a rather experimental, yet remarkably effective treatment whereby feces from a healthy donor are placed within a C. diff patient’s intestines, either through an enema, colonoscope, or tube inserted through the nose.
Humans have taste receptor cells in the gut, the voice box, the upper esophagus, but only the tongue's receptor's report to the brain. "Which is something to be thankful for," says Danielle Reed ... . Otherwise you'd be tasting things like bile and pancreatic enzymes. (Intestinal taste receptors are thought to trigger hormonal responses to molecules, such as salt and sugar, and defensive reactions - vomiting, diarrhea - to dangerous bitter items.)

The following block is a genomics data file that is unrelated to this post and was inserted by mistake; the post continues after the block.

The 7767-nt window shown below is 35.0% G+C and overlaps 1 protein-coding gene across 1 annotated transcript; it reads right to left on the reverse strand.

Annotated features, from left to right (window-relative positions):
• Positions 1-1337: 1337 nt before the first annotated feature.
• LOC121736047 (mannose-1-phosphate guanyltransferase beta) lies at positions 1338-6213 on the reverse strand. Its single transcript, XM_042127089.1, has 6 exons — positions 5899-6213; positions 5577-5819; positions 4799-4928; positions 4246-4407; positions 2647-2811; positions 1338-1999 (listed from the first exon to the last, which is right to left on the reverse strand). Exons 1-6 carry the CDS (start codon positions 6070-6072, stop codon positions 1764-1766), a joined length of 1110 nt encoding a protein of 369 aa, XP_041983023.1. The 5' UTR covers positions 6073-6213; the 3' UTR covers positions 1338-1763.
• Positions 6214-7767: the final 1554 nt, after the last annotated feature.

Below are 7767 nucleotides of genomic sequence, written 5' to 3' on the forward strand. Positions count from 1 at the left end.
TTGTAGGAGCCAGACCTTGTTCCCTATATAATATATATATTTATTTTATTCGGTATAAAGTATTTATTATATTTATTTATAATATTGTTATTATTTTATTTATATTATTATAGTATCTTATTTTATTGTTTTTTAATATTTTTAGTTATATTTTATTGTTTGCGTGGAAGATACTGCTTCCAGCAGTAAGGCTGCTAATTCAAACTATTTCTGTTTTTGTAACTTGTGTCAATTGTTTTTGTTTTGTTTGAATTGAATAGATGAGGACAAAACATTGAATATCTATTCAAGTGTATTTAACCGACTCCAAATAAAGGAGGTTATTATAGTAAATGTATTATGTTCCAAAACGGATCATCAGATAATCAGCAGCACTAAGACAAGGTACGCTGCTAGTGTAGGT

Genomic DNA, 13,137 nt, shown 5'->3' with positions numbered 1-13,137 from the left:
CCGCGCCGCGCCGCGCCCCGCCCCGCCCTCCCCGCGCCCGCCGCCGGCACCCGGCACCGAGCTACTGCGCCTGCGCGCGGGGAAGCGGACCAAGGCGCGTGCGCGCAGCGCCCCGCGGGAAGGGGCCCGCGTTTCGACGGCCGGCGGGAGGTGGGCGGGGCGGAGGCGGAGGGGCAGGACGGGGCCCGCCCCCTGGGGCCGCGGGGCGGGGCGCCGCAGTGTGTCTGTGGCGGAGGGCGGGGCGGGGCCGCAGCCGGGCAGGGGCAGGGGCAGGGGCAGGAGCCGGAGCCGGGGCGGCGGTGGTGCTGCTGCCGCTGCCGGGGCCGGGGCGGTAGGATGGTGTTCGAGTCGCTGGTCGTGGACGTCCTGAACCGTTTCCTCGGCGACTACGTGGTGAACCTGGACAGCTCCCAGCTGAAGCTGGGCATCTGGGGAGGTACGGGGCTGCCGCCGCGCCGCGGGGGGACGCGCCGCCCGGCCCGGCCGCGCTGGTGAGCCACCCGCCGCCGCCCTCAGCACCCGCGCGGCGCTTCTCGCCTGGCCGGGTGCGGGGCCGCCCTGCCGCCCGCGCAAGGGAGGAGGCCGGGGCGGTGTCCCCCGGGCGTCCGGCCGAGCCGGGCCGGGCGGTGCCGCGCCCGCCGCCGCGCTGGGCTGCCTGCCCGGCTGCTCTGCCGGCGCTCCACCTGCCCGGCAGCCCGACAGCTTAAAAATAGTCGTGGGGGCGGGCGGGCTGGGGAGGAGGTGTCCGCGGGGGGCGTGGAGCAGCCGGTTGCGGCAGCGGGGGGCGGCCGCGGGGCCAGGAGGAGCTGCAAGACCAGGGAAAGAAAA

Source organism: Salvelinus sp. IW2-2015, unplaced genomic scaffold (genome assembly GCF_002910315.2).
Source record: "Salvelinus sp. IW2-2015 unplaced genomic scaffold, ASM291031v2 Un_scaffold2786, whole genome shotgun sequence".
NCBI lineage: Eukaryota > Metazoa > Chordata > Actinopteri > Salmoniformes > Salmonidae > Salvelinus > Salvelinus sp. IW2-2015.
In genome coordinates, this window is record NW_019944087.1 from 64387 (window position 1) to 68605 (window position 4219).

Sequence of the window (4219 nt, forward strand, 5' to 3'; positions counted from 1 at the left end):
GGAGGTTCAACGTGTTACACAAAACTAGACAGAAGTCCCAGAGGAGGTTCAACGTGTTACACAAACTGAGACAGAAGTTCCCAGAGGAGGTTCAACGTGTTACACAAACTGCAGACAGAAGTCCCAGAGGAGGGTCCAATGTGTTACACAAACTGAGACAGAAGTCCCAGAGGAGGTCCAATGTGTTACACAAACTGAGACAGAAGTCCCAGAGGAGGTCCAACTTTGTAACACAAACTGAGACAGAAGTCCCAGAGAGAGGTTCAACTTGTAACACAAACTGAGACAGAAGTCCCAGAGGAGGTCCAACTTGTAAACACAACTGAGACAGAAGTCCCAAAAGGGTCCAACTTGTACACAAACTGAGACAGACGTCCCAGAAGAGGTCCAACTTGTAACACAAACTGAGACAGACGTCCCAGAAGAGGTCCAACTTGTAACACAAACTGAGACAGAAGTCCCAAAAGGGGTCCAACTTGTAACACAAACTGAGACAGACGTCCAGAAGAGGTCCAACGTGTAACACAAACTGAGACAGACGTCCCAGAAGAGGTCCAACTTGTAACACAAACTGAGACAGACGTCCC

A paper published Wednesday evening in the New England Journal of Medicine may give those patients assistance, and change those doctors’ minds. It represents the first report from a completed randomized trial of fecal transplants, and it finds that the treatment worked much better than the powerful antibiotics that are usually given for C. diff infection — so much better, in fact, that the trial was ended early, because the monitoring board supervising the trial’s execution could not ethically justify withholding the transplants from more patients.
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